Spring 2019 Forum Recap

Our Spring Forum has come and gone; we are now in the process of pivoting attention to the Fall.  First, though, I want to thank everyone who attended and who took the time to complete the forum evaluation.  This was one of the highest number of evaluations received, which makes me hopeful that the SMI feedback mechanism is getting more robust. 

Moreover, we received some incredibly constructive feedback on what worked at the Forum and what didn’t, which will be enormously helpful as we think of improvements we can make between now and the fall, and how we can maintain relevance to both long term SMI members as well as newer members to the community.

With that being said, here are a few highlights from the Forum:   

Dr. Bill Satterwhite

This Forum was focused on the many different facets of innovation.  While the problems we have to deal with in healthcare can seem limitless, the resources at our disposal to tackle these problems are far from it.  To survive, the healthcare system must change. Since innovation is a major force for change, the question on the table was how can supply chain enable innovation in all its manifestations and quicken the pace of change in healthcare?

Dr. Bill Satterwhite, Chief Wellness Officer at Wake Forest Baptist Health provided an entertaining and provocative response to this question.  The experience he described creating onsite health services in partnership with local auto dealerships was straight out of the theater of the absurd.  Technological system constraints and inflexible processes determined what was and was not possible with patient care.   When EMR and ERP system requirements have a majority vote in how we deliver services to patients, it’s time to innovate.    

Dr. Satterwhite’s message centered on alignment agility and change.  When health systems take healthcare into the communities where people live and work, supply chain has to integrate with and support the broader organizational strategy around innovation.  Traditional supply chain work processes will not suffice since the onsite care teams supporting the health needs of the auto dealership employees have different requirements.  Supply mobility matters.  Flexible IT infrastructure matters.  Unrestrictive contracts matter.  Payment models matter.   

For Wake Forest Baptist Health, the efforts that went into making the program work, paid off with fantastic results including a 22% decrease in ER visits compared to the previous year.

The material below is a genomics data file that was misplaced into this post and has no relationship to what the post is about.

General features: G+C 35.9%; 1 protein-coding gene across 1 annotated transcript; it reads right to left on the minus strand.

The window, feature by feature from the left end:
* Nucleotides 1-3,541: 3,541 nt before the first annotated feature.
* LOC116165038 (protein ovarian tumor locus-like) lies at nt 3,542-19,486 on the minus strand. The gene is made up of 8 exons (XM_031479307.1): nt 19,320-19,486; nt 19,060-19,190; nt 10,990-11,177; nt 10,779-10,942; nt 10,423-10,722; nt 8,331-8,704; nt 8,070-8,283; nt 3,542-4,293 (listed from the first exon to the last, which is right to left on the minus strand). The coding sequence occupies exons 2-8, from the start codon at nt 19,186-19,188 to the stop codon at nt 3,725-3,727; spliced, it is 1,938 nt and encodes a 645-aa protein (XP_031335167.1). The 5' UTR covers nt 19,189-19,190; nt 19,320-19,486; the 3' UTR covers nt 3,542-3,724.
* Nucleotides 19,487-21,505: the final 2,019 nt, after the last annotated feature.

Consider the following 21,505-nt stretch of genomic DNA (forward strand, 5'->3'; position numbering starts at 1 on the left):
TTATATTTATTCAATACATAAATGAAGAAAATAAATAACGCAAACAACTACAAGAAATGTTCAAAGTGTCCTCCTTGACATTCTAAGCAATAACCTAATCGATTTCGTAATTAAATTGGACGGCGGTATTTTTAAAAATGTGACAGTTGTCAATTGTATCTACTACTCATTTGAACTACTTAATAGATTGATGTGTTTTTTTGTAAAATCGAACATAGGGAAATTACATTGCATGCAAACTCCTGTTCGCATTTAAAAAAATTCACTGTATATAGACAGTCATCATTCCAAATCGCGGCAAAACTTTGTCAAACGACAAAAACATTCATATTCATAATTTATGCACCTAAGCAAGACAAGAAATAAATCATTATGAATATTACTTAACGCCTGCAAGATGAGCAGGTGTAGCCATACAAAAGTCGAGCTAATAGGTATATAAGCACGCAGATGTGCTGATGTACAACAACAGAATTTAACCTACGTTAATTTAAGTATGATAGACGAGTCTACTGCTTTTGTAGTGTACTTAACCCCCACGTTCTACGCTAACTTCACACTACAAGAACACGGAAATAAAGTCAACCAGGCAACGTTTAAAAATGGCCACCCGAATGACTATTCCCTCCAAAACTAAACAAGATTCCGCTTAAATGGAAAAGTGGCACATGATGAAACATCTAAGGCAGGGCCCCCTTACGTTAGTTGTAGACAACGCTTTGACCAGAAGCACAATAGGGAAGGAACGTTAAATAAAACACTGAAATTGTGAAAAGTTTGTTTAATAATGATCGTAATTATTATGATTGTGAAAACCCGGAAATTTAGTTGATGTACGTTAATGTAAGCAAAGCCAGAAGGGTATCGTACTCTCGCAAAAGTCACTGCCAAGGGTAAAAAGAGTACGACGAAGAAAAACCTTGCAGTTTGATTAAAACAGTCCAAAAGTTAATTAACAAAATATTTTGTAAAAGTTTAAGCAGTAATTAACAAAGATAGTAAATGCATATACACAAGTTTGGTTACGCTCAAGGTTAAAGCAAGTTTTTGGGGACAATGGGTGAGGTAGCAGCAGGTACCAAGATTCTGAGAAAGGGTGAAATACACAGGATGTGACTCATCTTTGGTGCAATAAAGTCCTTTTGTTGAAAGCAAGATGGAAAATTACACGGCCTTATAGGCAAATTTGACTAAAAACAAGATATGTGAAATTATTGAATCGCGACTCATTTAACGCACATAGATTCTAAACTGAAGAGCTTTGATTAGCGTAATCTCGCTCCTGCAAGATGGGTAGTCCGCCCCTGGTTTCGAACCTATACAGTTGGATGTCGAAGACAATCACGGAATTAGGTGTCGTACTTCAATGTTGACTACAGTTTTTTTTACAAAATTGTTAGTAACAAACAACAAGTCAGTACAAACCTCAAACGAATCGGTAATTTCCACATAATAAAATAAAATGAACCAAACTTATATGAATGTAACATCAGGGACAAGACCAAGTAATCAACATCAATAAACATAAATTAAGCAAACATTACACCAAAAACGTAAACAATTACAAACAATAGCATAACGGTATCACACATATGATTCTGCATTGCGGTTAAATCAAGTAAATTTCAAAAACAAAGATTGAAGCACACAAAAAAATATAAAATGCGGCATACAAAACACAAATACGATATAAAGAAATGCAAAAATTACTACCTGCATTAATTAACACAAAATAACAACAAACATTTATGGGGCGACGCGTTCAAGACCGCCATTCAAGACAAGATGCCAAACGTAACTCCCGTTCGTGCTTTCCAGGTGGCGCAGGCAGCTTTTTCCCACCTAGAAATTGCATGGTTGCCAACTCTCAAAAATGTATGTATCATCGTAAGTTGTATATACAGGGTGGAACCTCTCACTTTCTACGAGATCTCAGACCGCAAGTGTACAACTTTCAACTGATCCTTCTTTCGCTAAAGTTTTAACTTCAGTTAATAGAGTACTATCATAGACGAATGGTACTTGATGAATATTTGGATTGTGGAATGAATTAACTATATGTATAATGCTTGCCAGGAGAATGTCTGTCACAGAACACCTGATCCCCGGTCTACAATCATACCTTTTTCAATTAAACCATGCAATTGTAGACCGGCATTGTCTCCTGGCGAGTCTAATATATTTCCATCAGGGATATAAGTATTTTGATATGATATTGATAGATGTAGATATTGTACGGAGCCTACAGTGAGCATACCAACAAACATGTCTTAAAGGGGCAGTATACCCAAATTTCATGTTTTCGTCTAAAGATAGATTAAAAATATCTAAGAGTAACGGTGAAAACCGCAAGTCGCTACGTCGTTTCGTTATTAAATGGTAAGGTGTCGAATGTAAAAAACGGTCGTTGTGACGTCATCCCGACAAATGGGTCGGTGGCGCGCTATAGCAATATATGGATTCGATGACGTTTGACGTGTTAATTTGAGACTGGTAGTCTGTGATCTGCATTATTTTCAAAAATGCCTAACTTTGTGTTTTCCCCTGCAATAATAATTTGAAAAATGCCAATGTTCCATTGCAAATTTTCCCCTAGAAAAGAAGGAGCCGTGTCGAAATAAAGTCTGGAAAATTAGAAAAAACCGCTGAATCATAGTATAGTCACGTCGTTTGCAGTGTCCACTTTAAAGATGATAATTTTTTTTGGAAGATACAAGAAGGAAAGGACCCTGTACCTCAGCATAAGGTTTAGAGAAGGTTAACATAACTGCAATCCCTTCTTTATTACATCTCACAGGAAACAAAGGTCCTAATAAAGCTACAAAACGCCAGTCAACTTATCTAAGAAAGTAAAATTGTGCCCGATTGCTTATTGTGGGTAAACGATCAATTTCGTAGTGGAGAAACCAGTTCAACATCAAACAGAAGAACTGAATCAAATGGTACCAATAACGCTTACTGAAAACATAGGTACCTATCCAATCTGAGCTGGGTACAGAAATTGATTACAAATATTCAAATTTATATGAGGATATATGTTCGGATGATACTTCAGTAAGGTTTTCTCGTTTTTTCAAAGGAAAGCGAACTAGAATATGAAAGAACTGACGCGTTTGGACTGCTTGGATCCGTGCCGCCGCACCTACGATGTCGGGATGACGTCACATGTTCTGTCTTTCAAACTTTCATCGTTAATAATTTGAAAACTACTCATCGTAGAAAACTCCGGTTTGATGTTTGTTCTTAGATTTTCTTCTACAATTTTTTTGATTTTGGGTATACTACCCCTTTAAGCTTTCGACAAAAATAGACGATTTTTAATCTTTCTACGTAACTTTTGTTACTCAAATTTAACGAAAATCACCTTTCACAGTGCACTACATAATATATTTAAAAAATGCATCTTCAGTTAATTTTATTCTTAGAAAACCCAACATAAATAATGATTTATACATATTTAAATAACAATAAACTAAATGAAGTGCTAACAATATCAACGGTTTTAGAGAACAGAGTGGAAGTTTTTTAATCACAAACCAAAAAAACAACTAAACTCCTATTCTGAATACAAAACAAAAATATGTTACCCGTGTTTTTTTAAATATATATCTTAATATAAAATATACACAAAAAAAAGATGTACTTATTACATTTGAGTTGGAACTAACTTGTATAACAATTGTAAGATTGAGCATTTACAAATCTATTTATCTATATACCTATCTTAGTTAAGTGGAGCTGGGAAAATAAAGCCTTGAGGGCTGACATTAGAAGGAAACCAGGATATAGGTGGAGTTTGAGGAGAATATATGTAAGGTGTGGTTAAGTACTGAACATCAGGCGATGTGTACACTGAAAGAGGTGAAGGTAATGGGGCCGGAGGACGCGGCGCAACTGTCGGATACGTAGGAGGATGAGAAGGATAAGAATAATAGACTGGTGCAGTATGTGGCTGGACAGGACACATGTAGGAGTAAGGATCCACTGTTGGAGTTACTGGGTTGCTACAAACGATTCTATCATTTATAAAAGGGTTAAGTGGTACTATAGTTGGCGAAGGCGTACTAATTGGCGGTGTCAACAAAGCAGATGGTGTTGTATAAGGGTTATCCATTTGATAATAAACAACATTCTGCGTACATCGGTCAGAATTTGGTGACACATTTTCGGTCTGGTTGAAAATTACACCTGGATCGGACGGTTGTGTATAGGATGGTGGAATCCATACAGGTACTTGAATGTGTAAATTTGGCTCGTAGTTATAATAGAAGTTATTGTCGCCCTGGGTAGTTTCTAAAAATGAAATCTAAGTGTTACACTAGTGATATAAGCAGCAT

Tom Muccio

For those who attended, you’ll remember that Tom is the former President of Proctor and Gamble’s Customer Teams.  Tom was one of the architects of P&G’s relationship with Wal-Mart where over a period of 30 years, P&G went from doing $350M in business with Wal Mart to over $15BN.  While a tremendous amount of effort went into creating this relationship, the genesis for it began when Sam Walton made the following statement to P&G executives: “If you thought of my stores as an extension of your company, we’d do business much more differently than we do today.”  Thus was borne the one company operating model where the walls between trading partners falls and true collaboration begins.

The idea, though, that received the most attention was the link between speed and trust: “Nothing is as fast as the speed of trust.”  This, in many ways, captures the essence of SMI’s purpose.  Lack of trust hinders agility and makes us less innovative than we need to be to address the systemic challenges in healthcare today.  Tom offered a way forward out of this persistent problem.

Executive Exchanges

The Executive Exchange sessions gave SMI members the opportunity to discuss directly with their peers’ questions that they have always wanted to ask of one another.  I’ll use a future blog to discuss some of the highlights from the discussion generated by these questions.  However, my takeaway from the feedback on these sessions is that the discussion in the rooms was rich, but the format and process should be improved upon.

For me, personally, this is one of the most crucial lessons from the Forum.  In the case of topics such as value-based purchasing and risk sharing, not enough examples exist to use as best practice.  Examples/best practice need to be created, and SMI breakout groups provide the venue for this level of problem-solving and collaboration to occur.  By developing and designing a more innovative process for these sessions, then we may drive towards more tangible and concrete outcomes. 

That is the magic of SMI and how it may continue to support innovative change in healthcare.  

As always, we welcome your comments and suggestions.

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